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13th October 2015


Foundation Matrix Screening as injury prevention tool and focus on motivation and deltagelse with U17 and U19 elite football players - A quantitative intervention study

Author: Emil Rohde Larsen, Alexander Dencker Svendsen, Nikolaj á Rógvi Rasmussen School: Professionshøjskolen UCC, Fysioterapeut uddannelsen Nordsjælland Supervisor:Pernille Thomsen Lektor, Fysioterapeut, Med. Contact person: Alexander Dencker Svendsen.


Soccer is the sport with the highest number of emergency room visits due to sports accidents in 2009. Several studies show that there are a correlation between decreased neuromuscular control (NMC) and injuries in elite athletes. The correlation between reduced NMC and injury incidents is a large part of the foundation in this task. To get a good assessment of NMC it is important that the screening not only involves mechanical or manual testing, but it should also includes a functional assessment. This study is based on the Performance Matrix system in which a screening model, Foundation Matrix (FM) has been developed. This model is designed to identify the instability in athletes.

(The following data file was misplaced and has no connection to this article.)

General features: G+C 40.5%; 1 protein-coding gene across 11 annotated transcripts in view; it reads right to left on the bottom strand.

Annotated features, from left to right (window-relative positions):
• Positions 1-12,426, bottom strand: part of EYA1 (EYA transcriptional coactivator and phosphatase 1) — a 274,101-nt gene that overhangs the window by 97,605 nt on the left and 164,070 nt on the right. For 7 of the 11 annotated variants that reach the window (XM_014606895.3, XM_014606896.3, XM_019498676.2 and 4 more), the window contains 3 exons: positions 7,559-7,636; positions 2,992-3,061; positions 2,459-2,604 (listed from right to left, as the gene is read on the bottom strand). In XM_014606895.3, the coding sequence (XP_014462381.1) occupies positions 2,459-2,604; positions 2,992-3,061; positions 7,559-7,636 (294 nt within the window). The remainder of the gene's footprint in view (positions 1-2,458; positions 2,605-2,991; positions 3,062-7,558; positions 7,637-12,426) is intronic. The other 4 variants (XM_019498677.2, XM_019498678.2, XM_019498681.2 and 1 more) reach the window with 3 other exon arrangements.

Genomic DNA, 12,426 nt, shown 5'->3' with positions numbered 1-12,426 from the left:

The purpose of this study is to evaluate the effect of a seven week NMC training program for elite soccer players. This study has emphasized motivating players through sport specific exercises in order to achieve a high participation in the training process.

Material and Methods:

A quantitative intervention study based on nine male elite youth soccer players aged 15-19 years. They conducted a seven week sport specific NMC training courses based on PS concept. Data were treated through non-parametric statistics in the form of the Mann-Whitney test.


A significant improvement in FM score (P = 0,003) and a statistical correlation between FM delta and participation (P = 0,043) was found. There is a drop in motivation in the intervention process.


We can conclude that the players’ FM scores were improved during the seven week training program. At the same time, a link between training volume and improvement in FM score was established. Based on the PS concept as well as our results, we can conclude that WL’s can be reduced in elite soccer players. Methodological sources of error and the size of the data set mean that the value of this study is limited.


Due to the size of this study it should be seen as a pilot study for future research.

In order to allow for evidence based research in this field, randomized controlled trial (RCTs) with a higher number of participants will be required.


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